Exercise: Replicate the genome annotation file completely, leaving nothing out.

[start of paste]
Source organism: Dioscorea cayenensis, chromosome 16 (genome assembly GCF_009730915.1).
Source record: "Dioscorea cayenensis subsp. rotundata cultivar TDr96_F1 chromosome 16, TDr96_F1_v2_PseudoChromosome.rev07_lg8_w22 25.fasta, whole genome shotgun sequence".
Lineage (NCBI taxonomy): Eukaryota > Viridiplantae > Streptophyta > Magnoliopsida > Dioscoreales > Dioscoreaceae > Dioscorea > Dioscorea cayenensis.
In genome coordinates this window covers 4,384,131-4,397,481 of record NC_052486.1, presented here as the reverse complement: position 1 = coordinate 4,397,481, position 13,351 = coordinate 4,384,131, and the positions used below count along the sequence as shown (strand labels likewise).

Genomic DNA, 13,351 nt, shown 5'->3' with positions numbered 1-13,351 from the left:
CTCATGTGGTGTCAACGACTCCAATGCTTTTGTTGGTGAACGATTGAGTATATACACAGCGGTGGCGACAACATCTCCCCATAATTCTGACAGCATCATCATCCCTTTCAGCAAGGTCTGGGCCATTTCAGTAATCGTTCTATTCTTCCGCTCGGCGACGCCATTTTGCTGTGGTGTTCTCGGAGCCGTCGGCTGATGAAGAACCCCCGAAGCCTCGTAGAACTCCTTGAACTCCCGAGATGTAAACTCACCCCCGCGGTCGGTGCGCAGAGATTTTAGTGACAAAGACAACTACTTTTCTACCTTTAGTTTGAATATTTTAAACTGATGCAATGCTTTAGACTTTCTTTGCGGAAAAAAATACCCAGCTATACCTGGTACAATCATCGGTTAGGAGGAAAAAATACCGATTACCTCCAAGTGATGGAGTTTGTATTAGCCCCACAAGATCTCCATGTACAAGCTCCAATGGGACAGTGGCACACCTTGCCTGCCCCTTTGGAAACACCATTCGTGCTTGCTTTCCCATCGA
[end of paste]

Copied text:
Source organism: Dioscorea cayenensis, chromosome 16 (genome assembly GCF_009730915.1).
Source record: "Dioscorea cayenensis subsp. rotundata cultivar TDr96_F1 chromosome 16, TDr96_F1_v2_PseudoChromosome.rev07_lg8_w22 25.fasta, whole genome shotgun sequence".
Lineage (NCBI taxonomy): Eukaryota > Viridiplantae > Streptophyta > Magnoliopsida > Dioscoreales > Dioscoreaceae > Dioscorea > Dioscorea cayenensis.
In genome coordinates this window covers 4,384,131-4,397,481 of record NC_052486.1, presented here as the reverse complement: position 1 = coordinate 4,397,481, position 13,351 = coordinate 4,384,131, and the positions used below count along the sequence as shown (strand labels likewise).

Genomic DNA, 13,351 nt, shown 5'->3' with positions numbered 1-13,351 from the left:
CTCATGTGGTGTCAACGACTCCAATGCTTTTGTTGGTGAACGATTGAGTATATACACAGCGGTGGCGACAACATCTCCCCATAATTCTGACAGCATCATCATCCCTTTCAGCAAGGTCTGGGCCATTTCAGTAATCGTTCTATTCTTCCGCTCGGCGACGCCATTTTGCTGTGGTGTTCTCGGAGCCGTCGGCTGATGAAGAACCCCCGAAGCCTCGTAGAACTCCTTGAACTCCCGAGATGTAAACTCACCCCCGCGGTCGGTGCGCAGAGATTTTAGTGACAAAGACAACTACTTTTCTACCTTTAGTTTGAATATTTTAAACTGATGCAATGCTTTAGACTTTCTTTGCGGAAAAAAATACCCAGCTATACCTGGTACAATCATCGGTTAGGAGGAAAAAATACCGATTACCTCCAAGTGATGGAGTTTGTATTAGCCCCACAAGATCTCCATGTACAAGCTCCAATGGGACAGTGGCACACCTTGCCTGCCCCTTTGGAAACACCATTCGTGCTTGCTTTCCCATCGA